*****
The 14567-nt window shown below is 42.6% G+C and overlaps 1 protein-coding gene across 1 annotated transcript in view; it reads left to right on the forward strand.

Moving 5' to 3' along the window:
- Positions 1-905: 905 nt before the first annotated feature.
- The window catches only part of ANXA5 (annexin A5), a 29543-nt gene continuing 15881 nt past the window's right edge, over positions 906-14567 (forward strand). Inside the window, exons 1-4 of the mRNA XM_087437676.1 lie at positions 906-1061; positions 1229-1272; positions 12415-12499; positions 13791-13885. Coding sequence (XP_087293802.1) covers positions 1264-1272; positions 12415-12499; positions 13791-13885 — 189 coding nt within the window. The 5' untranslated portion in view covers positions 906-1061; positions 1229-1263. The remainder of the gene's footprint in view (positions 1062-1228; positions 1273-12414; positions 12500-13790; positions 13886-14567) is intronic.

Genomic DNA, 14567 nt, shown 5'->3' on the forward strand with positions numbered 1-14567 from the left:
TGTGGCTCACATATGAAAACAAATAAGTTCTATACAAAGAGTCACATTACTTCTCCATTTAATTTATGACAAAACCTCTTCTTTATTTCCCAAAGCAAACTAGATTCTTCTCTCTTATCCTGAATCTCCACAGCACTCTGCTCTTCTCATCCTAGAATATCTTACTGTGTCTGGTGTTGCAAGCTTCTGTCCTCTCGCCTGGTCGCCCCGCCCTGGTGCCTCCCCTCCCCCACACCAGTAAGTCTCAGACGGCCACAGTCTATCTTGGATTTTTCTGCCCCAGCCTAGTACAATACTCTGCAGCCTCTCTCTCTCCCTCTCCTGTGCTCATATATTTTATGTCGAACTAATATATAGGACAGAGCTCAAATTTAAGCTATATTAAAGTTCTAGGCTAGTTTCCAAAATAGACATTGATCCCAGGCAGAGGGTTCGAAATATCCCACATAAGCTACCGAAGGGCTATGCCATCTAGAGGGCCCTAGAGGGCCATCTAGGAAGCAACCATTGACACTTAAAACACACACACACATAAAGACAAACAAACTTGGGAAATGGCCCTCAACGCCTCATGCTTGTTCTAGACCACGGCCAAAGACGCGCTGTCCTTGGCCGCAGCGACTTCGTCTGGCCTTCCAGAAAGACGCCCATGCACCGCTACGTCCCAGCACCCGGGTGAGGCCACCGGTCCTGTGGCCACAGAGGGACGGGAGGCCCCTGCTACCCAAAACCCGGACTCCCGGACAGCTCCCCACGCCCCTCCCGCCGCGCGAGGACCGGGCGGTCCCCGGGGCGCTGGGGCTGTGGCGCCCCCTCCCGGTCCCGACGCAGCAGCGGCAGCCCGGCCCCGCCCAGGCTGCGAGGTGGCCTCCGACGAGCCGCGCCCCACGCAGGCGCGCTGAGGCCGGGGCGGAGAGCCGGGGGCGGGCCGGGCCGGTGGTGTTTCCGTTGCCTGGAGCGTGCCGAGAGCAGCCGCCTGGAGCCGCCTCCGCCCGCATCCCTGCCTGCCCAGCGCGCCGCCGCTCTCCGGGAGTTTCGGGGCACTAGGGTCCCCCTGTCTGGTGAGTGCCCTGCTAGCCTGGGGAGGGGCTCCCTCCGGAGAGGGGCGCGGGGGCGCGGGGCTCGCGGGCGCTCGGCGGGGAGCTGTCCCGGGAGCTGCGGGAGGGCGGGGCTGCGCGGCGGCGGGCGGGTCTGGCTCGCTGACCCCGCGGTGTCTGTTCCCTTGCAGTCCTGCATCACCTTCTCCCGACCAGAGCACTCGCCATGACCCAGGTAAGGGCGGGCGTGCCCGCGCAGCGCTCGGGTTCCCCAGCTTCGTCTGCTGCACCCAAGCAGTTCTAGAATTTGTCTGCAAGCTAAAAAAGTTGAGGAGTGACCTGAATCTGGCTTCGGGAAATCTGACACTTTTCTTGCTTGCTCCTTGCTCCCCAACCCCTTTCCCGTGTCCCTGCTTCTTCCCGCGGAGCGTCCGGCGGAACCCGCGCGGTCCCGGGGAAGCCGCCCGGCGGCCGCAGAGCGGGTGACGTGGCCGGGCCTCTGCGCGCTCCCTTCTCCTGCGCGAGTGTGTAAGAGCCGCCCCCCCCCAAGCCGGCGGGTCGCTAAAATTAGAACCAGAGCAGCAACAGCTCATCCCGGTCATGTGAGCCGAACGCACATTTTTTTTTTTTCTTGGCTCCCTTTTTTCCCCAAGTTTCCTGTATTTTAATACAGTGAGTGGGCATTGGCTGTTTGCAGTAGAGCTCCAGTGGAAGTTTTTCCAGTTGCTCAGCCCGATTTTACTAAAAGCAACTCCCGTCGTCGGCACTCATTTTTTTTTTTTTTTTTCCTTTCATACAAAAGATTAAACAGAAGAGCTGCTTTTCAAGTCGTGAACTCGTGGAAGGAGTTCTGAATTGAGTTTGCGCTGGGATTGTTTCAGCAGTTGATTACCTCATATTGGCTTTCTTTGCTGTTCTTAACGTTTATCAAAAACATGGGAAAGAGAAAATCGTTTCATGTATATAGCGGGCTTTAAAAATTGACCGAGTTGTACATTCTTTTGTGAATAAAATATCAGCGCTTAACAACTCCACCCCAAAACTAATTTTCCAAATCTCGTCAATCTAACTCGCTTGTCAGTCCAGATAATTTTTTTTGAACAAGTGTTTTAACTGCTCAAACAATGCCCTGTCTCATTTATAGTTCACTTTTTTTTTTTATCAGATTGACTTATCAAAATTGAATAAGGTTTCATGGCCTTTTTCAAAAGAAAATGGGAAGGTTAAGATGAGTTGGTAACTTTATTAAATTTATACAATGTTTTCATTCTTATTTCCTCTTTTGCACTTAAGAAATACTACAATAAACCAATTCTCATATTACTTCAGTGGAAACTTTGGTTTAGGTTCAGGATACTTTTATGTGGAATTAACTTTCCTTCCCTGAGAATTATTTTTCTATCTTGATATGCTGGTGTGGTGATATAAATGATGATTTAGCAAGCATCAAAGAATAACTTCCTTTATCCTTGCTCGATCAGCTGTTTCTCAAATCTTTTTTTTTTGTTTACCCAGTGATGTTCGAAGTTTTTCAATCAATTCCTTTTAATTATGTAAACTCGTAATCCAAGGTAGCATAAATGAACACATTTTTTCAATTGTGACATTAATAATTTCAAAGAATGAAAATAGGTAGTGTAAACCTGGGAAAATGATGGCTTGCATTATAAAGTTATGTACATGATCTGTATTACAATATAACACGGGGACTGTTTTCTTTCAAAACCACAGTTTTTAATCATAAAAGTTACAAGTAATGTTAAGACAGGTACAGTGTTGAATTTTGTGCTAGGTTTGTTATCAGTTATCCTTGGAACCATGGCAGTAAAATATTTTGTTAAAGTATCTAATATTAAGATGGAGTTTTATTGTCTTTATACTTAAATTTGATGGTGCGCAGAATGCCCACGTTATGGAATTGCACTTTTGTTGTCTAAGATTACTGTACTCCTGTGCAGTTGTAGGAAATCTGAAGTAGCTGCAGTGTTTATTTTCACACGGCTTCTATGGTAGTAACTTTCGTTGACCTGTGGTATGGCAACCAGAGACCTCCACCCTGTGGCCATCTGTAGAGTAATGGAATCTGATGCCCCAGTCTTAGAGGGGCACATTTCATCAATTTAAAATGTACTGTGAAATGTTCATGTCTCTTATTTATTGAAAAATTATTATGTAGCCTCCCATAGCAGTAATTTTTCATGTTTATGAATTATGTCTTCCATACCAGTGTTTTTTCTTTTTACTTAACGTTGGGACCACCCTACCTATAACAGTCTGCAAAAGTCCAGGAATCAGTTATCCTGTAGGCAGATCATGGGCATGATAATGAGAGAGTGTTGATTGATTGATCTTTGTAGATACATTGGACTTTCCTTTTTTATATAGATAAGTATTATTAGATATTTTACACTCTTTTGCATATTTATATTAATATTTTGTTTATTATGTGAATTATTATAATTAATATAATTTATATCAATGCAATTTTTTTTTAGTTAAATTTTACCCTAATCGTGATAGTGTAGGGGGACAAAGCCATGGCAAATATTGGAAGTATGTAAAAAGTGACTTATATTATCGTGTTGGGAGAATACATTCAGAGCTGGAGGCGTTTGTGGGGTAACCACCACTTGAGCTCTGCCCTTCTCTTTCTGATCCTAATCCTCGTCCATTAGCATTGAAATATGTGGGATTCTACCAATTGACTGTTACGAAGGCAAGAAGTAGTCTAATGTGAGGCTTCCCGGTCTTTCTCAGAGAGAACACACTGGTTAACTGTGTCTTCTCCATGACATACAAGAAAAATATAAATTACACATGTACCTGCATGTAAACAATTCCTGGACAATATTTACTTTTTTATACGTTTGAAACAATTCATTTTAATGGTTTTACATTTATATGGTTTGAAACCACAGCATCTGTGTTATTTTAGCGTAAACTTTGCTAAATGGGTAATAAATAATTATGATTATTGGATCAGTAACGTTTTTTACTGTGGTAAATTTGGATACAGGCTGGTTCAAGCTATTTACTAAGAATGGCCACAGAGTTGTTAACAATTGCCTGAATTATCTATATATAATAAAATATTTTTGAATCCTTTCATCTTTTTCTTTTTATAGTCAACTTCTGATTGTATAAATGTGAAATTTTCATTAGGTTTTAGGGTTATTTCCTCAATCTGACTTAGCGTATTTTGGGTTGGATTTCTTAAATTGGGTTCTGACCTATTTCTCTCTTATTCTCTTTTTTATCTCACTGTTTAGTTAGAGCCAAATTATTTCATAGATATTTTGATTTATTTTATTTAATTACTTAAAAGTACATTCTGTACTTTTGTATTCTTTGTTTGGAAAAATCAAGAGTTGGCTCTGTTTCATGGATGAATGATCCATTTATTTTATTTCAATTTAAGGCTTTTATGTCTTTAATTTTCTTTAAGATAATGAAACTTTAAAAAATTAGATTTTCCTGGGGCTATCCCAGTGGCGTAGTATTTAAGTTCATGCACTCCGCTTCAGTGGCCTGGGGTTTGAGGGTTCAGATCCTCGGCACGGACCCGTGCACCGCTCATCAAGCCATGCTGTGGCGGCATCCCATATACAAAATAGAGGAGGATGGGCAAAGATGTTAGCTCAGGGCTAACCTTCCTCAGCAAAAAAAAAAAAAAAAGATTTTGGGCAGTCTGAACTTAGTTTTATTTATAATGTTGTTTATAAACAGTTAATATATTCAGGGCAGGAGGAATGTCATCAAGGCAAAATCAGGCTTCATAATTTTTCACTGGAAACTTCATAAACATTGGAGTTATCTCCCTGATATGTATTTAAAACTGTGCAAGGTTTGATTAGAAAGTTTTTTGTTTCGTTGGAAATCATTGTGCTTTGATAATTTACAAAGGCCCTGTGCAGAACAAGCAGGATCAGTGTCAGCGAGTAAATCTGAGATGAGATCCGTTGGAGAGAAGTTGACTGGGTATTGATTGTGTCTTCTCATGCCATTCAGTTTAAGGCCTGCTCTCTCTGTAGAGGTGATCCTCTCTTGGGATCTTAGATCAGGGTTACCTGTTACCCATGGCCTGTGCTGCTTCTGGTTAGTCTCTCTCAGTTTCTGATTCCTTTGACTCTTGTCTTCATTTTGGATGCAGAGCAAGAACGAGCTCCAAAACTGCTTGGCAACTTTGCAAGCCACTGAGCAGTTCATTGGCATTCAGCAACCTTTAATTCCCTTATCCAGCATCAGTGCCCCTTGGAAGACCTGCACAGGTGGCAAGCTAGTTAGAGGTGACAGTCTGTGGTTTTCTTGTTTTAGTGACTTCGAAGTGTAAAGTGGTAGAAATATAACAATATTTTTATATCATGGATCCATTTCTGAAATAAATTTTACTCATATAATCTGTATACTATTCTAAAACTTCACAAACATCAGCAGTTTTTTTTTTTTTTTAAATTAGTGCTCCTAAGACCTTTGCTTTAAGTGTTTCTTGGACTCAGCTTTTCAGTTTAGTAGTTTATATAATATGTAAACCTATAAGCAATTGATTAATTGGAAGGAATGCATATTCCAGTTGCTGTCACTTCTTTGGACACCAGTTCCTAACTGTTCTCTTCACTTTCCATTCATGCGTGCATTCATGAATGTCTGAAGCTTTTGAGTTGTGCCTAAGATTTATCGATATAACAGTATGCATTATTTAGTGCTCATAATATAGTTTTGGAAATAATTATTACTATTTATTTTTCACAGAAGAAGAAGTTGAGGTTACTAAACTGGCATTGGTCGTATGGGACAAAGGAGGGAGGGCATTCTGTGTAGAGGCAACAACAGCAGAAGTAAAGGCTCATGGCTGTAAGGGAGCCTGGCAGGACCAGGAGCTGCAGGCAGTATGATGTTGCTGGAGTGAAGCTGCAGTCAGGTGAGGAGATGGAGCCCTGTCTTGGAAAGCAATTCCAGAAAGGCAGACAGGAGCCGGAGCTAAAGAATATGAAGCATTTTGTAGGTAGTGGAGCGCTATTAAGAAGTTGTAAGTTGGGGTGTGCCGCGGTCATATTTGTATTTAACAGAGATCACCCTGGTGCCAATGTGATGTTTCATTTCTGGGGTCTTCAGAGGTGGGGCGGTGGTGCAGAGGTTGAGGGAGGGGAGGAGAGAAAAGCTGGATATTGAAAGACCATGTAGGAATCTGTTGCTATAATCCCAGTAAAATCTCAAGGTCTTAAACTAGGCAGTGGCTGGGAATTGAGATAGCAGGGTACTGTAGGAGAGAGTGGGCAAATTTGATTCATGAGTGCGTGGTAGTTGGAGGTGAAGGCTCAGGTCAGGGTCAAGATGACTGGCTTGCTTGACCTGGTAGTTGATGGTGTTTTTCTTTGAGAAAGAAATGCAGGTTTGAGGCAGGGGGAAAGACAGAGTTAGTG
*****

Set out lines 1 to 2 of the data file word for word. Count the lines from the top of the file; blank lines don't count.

The 14567-nt window shown below is 42.6% G+C and overlaps 1 protein-coding gene across 1 annotated transcript in view; it reads left to right on the forward strand.

Moving 5' to 3' along the window: